Commonly Asked Legal Questions
Real Estate Closing
What is mortgage insurance?
It is insurance, required by and benefitting the LENDER (not the BORROWER), in case the borrower gets behind making the mortgage payments. It will not protect the borrower from a lower credit score OR foreclosure, if the borrower gets behind making mortgage payments.
Why do I have to pay mortgage insurance?
Lenders require it to reduce their risks when loaning money. Certain types of loans require it, such as Federal Housing Authority (“FHA”), United States Department of Agriculture (“USDA”), and Veteran’s Administration (“VA”) loans, also lenders usually require it for conventional loans if the borrower makes a down payment of less than 20% of the purchase price of the home OR if the borrower has less than 20% equity in the home when refinancing.
Can I avoid paying mortgage insurance?
Probably, depending on the type of loan you obtain, the amount of money you put down to purchase a home, and the amount of equity you have in the home you are refinancing. Some lenders will propose alternative loan scenario to help you avoid paying mortgage insurance, however, it is important to request the lender to run all the numbers related to the alternative loan scenario so you can compare bottom lines. Further, it is important to know the mortgage insurance payment can be stopped based on the terms of the loan after you cross the 80/20% threshold.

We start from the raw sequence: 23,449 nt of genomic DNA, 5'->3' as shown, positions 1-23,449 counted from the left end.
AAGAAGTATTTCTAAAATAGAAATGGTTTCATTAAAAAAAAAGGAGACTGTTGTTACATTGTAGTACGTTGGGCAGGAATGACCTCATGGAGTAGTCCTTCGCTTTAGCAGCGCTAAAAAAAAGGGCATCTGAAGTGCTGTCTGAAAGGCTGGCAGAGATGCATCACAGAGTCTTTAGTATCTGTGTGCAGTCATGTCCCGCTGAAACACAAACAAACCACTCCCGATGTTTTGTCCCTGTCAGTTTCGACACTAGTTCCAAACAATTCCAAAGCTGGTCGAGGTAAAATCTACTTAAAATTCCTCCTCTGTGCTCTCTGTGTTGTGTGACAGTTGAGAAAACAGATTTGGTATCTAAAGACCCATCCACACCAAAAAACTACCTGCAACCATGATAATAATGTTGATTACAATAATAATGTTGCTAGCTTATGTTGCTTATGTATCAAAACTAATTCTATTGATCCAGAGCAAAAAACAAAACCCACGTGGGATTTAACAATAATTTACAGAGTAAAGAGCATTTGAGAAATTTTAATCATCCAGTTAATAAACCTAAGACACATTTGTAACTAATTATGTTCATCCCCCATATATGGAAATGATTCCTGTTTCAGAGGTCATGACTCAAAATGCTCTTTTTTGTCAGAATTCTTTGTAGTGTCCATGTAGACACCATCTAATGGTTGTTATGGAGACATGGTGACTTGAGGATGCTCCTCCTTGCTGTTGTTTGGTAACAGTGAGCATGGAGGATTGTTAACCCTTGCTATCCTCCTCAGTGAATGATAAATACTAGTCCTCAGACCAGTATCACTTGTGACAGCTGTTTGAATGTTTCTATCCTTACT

How can I avoid paying mortgage insurance or pay the least amount possible?
- Seek a loan that doesn’t require mortgage insurance;
- Put down more than 20 % of the purchase price of the home OR accumulate more than 20% equity in the home;
- Be aware of the terms of mortgage insurance, so you know whether the required monthly payment drops on its own on a certain date OR whether you are required to refinance the loan to drop the mortgage insurance payment.
How can I get more information about mortgage insurance?
Click the following link to the Consumer Financial Protection Bureau (“CFPB”), a governmental agency educating and protecting consumers engaged in financial transactions in which they may find themselves needing protection from unfair, deceptive or abusive practices. The CFPB educates consumers regarding financial transactions and provides them resources to get help when they need it.
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